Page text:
• MK808B (1.6 Ghz dual core rk3066, Android 4.1 running Debian via ‘Lil Debi): This worked quite well, even while simultaneously serving as a device for Netflix and other apps on my TV. The downside is that the network connection would become unresponsive pretty often. (The connection was more stable when I didn’t use any extraneous apps, and I expect that a device like this would do great with a native Linux distro… if you can it running and get the wifi working. Some of the many similar devices have wifi working on native Linux distros.)
  • GK802 (1.2 Ghz quad core Freescale i.MX6, running Debian with a 3.0.35 kernel): This is my current device, which has been great. They go for $65-70 right now (I got mine on sale for $60 from While there are faster and more efficient quad-core sticks with rk3188 processors for a little less money, some of which have working Linux distros, I went with this one because Freescale has a reputation for good documentation and for playing nicely with the free software world, and because — similar to a Raspberry Pi — the “internal” memory is a micro SD card, so you don’t have to worry as much about bricking it. There’s a nice little Debian installer I used to get up and running, and you can also run Ubuntu on it pretty easily. After pinning udev, I was able to upgrade to Jessie without too much trouble. The class 4 micro SD card I’m using is probably the main system bottleneck, but it’s been able to handle Quassel just fine. Update 2014-09-12: You can get a more up-to-date kernel now. See here, particularly the links in the comments. And if you run into trouble, visit #imx6-dev on freenode IRC.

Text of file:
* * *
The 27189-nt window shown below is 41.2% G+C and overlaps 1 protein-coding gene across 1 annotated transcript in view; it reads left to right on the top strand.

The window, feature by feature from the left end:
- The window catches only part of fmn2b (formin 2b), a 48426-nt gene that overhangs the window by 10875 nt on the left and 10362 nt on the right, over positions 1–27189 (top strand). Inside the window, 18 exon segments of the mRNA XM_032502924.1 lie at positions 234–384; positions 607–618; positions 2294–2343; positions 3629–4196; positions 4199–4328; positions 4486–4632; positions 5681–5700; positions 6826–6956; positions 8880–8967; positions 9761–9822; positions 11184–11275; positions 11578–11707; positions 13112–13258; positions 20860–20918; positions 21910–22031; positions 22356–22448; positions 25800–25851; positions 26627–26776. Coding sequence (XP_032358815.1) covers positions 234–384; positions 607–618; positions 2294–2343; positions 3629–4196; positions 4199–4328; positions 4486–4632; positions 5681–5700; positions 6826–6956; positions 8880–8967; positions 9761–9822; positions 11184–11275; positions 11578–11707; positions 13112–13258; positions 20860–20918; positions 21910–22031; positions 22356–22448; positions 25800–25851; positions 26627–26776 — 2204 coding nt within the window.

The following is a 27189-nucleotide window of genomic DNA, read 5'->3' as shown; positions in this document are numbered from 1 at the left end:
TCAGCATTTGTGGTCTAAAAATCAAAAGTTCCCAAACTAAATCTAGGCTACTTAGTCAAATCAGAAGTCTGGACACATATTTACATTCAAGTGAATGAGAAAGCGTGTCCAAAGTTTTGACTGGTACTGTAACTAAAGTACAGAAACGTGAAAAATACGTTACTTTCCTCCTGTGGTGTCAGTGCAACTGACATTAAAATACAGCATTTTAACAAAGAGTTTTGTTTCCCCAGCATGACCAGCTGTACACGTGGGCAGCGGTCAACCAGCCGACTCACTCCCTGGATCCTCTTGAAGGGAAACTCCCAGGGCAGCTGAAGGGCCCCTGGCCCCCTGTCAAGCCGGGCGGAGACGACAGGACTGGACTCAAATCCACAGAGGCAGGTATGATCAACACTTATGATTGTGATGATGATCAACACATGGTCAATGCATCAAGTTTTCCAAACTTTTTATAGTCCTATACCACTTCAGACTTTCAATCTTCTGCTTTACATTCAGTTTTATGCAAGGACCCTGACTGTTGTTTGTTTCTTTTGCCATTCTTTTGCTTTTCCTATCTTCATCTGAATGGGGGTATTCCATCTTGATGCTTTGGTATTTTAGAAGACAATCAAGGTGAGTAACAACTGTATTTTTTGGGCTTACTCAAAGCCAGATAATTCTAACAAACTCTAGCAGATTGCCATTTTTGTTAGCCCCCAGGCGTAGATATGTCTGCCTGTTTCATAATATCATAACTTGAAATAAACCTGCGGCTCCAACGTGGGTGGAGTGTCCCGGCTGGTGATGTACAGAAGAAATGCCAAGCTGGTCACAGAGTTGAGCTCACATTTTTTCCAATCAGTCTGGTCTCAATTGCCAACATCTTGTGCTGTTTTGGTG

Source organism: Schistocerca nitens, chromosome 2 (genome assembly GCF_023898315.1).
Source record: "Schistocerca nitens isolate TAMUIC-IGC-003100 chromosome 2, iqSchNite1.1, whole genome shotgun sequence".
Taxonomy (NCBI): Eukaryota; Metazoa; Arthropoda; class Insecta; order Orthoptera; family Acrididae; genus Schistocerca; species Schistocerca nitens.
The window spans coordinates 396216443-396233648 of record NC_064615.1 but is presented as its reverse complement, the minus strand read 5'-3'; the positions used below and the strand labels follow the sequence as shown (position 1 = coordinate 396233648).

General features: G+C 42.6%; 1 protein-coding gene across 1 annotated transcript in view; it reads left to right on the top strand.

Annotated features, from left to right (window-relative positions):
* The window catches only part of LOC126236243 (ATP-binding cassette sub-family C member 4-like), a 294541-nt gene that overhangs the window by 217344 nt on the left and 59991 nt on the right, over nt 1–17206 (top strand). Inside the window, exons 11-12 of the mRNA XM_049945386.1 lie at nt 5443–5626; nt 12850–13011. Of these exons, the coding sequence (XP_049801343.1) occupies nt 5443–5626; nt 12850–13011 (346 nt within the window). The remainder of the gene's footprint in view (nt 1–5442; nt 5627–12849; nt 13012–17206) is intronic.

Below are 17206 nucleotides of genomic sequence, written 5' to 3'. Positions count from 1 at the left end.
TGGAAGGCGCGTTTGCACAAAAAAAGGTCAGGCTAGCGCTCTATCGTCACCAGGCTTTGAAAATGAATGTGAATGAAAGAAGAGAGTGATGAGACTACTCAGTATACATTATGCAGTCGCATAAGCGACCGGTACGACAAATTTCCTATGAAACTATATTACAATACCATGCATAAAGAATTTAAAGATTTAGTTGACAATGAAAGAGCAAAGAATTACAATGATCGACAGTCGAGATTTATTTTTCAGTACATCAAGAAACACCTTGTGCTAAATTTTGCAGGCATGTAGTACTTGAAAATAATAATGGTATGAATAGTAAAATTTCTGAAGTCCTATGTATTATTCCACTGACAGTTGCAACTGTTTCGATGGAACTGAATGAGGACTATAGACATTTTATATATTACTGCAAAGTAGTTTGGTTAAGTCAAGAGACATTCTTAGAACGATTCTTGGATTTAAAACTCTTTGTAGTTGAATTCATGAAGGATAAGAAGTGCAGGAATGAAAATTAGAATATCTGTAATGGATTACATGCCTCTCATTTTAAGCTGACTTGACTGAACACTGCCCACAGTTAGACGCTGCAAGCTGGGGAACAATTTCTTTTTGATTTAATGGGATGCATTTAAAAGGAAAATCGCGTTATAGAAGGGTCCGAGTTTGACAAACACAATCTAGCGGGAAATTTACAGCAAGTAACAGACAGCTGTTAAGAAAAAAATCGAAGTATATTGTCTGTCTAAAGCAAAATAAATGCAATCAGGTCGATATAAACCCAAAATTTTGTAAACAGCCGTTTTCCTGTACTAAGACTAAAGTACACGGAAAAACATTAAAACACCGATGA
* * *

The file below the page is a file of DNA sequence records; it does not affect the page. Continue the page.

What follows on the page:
Second, quassel-core and the database. You’ll probably want the latest version, so on Debian you’ll probably want to use Testing (currently, “Jessie”). For the database, you should definitely use PostgreSQL instead of SQLite. SQLite will work well at first, but as the database grows it will take longer and longer for clients to connect and receive the backlog. Eventually, when my SQLite database hit about 180mb on my MK808B, it wouldn’t connect at all. With six weeks of Postgres so far, I’ve seen no degraded performance as the database grows. Unlike with SQLite, though, you’ll need to do some command line work before you can set up the client.